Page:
An ode to hearing loss, and Beirut

BEIRUT: “I was 6 years old when I realized you were an army officer,” a female voice-over remarks in Arabic. Israel’s 1982 invasion was underway and it was while hiding underground that she decided to close her eyes and take refuge in sound.

This anecdote commences “Panoptic,” Rana Eid’s debut feature. Though it didn’t receive a proper theatrical release here, the film’s lyrical interplay of images and sound make it one of Lebanon’s more striking releases of 2017.

The documentary takes the form of a daughter’s letter to an absent parent – its voice-over being addressed to the unnamed “You” of Eid’s deceased father.

As it harkens back to the Civil War and its aftermath, the film echoes a broad swath of local documentary production that embeds the country’s current political and social eccentricities within events in the last quarter of the 20th century.

“Panoptic” is riddled with anecdote but its structure is more that of a prose poem than a narrative essay.

Though the precise series of images it dwells upon often departs from the standard template, Eid’s film is unique for the peculiar blend of autobiography and audiovisual lyricism it marshals to reflect upon its themes.

The film’s opening minutes of voice-over emerge from Eid’s sound design and play out against a black screen. After obliging the audience to listen, the film opens its eyes upon a busy nighttime autostrade.

You don’t need to recognize the location to see how darkness focuses attention on isolated points of light – glowing signage, car headlights – and foregrounds the racket of the scene.

It’s from this heightened sense of sound that the score discreetly emerges from the sound design.

“Some years after you died,” the voice-over resumes, “I was diagnosed with otosclerosis” – an inherited condition common in the Middle East. Had she allowed her inner ear to calcify, the voice-over explains, she’d have gone deaf.

Spreading to the brain, the condition would result in paralysis, but not death.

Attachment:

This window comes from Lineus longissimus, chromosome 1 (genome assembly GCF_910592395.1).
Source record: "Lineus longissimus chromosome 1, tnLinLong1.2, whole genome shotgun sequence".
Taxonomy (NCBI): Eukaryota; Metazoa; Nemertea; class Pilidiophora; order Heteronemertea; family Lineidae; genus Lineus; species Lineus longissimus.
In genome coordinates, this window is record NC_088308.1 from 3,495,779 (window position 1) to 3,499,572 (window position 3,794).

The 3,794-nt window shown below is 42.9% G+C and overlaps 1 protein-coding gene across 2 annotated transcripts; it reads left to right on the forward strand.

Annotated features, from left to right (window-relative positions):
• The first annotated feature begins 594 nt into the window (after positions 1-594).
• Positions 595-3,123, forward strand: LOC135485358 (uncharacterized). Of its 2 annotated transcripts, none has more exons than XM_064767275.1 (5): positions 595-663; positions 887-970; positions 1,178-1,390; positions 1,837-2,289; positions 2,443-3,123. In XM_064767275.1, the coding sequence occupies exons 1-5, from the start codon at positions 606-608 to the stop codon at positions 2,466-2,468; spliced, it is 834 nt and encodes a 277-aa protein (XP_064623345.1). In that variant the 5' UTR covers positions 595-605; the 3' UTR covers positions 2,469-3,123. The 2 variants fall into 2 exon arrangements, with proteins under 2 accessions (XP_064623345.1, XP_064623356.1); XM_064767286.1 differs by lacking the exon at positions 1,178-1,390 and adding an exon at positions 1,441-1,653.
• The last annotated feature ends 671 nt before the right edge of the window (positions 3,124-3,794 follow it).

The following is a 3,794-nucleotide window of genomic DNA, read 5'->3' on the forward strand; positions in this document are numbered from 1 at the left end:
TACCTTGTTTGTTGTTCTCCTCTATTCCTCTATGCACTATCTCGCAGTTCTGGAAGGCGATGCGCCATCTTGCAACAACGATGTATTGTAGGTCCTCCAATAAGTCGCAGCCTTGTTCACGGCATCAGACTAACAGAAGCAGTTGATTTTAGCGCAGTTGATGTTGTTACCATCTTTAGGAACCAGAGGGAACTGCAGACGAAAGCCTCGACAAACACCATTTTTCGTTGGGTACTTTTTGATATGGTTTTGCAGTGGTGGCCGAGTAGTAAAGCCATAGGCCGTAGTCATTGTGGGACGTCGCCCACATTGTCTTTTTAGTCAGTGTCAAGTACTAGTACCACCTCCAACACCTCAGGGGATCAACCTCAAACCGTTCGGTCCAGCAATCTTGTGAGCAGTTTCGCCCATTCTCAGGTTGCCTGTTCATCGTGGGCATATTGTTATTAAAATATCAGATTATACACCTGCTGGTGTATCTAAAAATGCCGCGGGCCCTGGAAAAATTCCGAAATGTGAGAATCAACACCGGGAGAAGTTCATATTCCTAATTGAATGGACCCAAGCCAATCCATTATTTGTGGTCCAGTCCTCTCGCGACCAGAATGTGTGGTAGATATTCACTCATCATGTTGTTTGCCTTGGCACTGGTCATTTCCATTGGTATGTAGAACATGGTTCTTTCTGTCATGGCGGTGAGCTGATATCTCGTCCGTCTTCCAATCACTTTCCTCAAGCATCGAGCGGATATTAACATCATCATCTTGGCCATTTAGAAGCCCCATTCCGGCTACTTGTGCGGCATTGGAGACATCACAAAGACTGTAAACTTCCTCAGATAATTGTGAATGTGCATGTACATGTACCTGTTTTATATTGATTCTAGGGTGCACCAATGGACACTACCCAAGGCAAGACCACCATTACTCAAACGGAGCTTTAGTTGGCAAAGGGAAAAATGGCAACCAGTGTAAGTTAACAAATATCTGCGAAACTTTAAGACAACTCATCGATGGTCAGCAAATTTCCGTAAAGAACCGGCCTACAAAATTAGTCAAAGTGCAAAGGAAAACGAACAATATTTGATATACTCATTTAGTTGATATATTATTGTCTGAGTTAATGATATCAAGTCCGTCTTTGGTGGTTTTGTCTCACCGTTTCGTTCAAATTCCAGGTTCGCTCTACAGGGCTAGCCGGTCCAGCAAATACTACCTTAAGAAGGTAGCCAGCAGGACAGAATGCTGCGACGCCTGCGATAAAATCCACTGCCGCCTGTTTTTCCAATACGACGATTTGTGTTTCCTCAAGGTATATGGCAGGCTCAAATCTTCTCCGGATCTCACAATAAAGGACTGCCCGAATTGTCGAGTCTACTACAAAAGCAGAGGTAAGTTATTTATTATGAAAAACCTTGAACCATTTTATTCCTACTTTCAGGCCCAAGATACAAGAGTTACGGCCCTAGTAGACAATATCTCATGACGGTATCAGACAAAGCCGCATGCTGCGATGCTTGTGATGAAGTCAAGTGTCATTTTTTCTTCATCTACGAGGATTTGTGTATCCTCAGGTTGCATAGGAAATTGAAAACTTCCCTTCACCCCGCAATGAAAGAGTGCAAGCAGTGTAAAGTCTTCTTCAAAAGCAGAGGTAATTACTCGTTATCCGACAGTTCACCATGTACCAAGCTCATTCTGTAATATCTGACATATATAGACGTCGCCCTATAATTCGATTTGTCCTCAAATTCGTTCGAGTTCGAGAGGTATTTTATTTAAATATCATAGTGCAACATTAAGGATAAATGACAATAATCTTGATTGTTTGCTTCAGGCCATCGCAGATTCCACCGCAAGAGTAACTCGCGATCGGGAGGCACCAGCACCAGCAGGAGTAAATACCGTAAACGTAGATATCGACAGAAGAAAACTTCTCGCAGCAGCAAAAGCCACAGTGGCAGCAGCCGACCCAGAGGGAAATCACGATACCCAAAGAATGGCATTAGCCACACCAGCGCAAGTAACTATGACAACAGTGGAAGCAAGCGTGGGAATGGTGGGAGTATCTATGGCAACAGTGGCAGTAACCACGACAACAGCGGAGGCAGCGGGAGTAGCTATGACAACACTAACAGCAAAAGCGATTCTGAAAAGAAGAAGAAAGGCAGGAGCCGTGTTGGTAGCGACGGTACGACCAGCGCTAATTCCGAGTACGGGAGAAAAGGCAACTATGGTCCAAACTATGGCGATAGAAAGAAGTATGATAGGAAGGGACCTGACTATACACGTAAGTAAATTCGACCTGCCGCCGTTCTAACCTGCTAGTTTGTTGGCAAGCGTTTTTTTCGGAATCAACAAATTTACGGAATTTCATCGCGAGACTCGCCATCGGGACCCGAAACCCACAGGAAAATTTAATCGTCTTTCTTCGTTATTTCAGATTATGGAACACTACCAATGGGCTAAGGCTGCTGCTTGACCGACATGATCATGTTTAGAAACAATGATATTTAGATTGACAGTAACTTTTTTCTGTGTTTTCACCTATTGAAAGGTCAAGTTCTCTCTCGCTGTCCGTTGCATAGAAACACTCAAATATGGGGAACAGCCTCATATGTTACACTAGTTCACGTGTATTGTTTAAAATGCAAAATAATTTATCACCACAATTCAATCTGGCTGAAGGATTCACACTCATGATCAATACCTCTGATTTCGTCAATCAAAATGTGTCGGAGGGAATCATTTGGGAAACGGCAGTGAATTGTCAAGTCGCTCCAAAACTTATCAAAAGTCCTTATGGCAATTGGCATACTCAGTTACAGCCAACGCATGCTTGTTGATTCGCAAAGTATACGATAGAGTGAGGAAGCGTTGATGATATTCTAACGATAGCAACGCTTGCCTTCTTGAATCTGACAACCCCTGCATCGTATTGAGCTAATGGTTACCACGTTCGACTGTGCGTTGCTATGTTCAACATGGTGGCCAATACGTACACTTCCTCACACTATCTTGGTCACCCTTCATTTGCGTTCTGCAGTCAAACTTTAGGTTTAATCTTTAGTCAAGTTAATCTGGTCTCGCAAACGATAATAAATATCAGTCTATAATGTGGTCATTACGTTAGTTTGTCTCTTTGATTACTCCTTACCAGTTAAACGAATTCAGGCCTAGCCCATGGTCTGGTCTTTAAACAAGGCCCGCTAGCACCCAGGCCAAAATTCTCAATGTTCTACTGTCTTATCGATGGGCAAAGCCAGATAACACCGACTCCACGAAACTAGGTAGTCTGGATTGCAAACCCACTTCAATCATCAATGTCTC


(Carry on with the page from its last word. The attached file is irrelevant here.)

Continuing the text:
The city too calcified, she reflects, trapping its residents in a state that was neither aboveground nor below.

“In this life, you told me, injustice was to implore mercy for the dead, rather than the living,” she recalls. “Honor your dead through burial.”

Having touched upon subterranean confinement and her relationship to sound, deafness and paralysis, the film’s form and structure go on to reflect these themes.

The camera explores an underground detention center – lodged in a flyover not far from the old green line – used to house migrants who tried to enter the country informally.

Footage shows African and Asian immigrants splayed about crowded cells, dozing among their possessions, as the PA system echoes the security personnel’s struggles to pronounce their names.

The tableaux persist but the sound design abandons the PA system in favor of non-Arabic devotional song, echoing through the architecture until the ensemble of voices falls silent among a montage of Beirut flyovers.

The voice-over recalls her father’s waking up herself and her sister with military music (and her youthful impression that he never slept) then joins the camera’s gaze to discuss Burj al-Murr.

This derelict, never-completed Beirut tower from late in the pre-Civil War period came to be known as a snipers’ nest and torture center.